The Lohrenz affair began in 1994, when the Clinton Administration commenced its campaign to put women into combat billets. Stung by the Tailhook scandal, the Navy leaped at the opportunity to redeem itself with feminists. Carrier assignments are avidly sought by Navy aviators, and the 1994 competition was fierce, with military downsizing cutting the number of berths available for fliers. Lohrenz had completed flight school for ground-based planes, with an outstanding record. But according to the IG report, men with equal or better records had waited a year or more for carrier training. The discrimination had a cost. The IG wrote: "The decision to move females ahead of males in the training pipeline, necessary to get them to the targeted carrier/air wing before deployment, contributed to the perception that women would receive preferential treatment to satisfy political objectives, a message that hurt morale and teamwork."

Lohrenz, Lt. Kara S. Hultgreen and two other women were among the 10 pilots assigned to Fighter Squadron VF-124. The training was supposed to be "gender neutral," but according to three flight instructors interviewed by the IG, reality was another matter. By their accounts, Cmdr. Tom Sobiek, the commanding officer, convened instructors who had expressed concerns about the women's flying. Sobiek allegedly said that "the women are going to graduate regardless of how they performed." One officer summarized Sobiek as saying, "you guys don't understand, this is bigger than all of us, these women are going to graduate no matter what."

Sobiek denied making any such statement. "That is a flat **** lie," he said. "And whoever told you that, if they were under oath, should be taken to task." The IG concluded "it is more likely than not" that Sobiek said something to indicate that the women "are going to make it to the fleet."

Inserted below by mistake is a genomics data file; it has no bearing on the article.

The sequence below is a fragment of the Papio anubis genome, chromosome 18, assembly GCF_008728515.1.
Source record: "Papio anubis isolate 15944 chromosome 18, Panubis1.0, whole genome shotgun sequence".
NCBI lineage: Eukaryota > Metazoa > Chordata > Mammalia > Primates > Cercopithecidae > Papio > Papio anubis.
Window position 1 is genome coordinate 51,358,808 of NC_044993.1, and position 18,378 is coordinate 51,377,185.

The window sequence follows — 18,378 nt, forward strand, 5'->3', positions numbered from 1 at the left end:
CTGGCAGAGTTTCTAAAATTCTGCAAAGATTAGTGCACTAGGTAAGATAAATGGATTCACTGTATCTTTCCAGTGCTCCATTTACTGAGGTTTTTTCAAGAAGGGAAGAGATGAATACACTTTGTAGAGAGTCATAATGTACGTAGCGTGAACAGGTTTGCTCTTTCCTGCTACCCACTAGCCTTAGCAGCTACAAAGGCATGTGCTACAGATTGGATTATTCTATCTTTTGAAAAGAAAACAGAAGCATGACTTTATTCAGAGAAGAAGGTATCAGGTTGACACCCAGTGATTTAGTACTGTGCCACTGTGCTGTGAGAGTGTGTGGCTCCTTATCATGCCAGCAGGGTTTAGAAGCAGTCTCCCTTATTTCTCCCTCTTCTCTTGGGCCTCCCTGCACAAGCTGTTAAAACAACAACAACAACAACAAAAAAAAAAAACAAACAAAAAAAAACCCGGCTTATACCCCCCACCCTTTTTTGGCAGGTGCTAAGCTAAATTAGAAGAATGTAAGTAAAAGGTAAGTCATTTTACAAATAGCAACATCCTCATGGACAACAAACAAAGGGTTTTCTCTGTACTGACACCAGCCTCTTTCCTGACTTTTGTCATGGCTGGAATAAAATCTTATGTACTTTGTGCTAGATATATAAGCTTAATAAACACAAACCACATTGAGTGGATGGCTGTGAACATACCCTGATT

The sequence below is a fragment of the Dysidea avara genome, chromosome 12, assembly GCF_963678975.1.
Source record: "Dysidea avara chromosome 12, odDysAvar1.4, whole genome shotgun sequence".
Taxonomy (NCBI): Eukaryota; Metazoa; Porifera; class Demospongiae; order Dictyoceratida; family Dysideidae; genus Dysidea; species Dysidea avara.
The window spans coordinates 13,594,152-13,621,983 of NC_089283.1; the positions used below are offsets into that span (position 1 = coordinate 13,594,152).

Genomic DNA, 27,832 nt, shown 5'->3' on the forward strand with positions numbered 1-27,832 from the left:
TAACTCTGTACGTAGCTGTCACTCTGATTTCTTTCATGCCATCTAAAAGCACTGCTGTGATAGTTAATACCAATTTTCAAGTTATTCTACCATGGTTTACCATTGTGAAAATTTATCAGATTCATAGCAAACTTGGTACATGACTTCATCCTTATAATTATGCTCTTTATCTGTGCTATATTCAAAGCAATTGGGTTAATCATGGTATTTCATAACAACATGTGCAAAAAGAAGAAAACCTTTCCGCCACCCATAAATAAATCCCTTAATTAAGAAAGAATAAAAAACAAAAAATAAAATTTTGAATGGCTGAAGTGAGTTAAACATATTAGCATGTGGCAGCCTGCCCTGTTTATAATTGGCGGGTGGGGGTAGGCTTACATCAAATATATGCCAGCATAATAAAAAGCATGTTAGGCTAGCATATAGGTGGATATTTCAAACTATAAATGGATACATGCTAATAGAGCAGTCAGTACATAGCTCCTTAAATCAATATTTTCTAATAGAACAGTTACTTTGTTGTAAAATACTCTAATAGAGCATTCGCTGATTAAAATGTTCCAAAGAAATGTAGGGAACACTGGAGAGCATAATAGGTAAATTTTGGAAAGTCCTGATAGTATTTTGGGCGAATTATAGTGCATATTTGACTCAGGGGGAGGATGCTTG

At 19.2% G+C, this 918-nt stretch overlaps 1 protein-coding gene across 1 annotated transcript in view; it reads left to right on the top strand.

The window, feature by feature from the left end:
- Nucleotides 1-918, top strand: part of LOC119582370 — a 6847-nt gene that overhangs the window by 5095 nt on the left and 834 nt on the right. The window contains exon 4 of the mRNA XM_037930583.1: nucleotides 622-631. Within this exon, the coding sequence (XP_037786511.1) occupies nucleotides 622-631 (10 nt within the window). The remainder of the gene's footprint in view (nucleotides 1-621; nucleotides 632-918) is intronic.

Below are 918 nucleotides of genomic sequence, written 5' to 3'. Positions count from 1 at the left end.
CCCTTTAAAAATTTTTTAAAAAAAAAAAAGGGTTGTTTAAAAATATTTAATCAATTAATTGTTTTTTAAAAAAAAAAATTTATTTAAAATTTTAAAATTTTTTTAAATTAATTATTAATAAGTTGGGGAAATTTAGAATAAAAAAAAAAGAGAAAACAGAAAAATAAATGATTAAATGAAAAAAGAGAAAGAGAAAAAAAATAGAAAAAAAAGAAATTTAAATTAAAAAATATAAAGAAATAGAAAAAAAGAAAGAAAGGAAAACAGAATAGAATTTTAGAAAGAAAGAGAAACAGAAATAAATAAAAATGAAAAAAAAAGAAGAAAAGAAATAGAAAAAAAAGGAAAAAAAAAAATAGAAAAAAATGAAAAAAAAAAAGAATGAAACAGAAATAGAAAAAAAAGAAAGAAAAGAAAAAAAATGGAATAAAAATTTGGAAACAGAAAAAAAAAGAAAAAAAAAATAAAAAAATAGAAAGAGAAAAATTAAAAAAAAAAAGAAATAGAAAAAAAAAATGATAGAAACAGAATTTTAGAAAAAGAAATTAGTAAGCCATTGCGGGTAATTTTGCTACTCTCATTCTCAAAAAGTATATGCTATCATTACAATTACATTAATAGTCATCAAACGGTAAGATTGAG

The IG said the Navy wanted to use the women carrier pilots as symbols to counter Tailhook and that overly zealous press agents helped create a climate that led to Lohrenz's failure. They used women fliers to prove that sexual integration of the military was working. One commander told investigators that the Navy was in a race with the Air Force to get the first female fighter pilot. The IG suggested that publicists wanted fliers to earn their wings regardless of their performance: "The failure of any single female aviator would have implications (at least in the media) far greater than the concerned individual. Failure would be portrayed as a failure of the female gender."

Kara Hultgreen The First Victim

It was against this backdrop that the women entered carrier training. We shall discuss two of them, Kara Hultgreen and Carey Lohrenz, to explain how the issue became so controversial in the Naval aviation community.

According to Navy training procedures, a flier who makes a serious error is given a "down." As few as one or two downs can result in the flier being dropped from the program, depending on the severity of the glitch and overall performance. The safety of the pilot is one concern; another is that of crew members who could be killed or injured in plane crashes.

Hultgreen had earned her wings in 1989 flying the land-based A-6 bomber. She had difficulties from the outset with carrier training, commencing with exercises on a land strip simulating a carrier deck. She was repeatedly warned about landing at what the Navy calls "a high elevation"--that is, approaching the field at too high an altitude. If this is done in a carrier approach, the pilot must make a rapid descent and risk slamming into the deck in what is called a "ramp strike." The F-14 Tomcat, much heavier and more unwieldy than land-based planes, does not respond quickly to power corrections, so a proper approach is important.

Despite the warnings about her "high elevation." Hultgreen got into trouble on Oct. 29, 1993, on her third familiarization flight. She came in high and hit her brakes so aggressively that she blew out both main mount tires. She was given her first down. The second came on March 22, 1994, for failure to make power corrections to correct glide slope deviations. The third came nine days later, for "making power corrections that were erratic and unpredictable," in the words of her Landing Signal Officer [LSO], the person charged with guiding her onto the flight deck.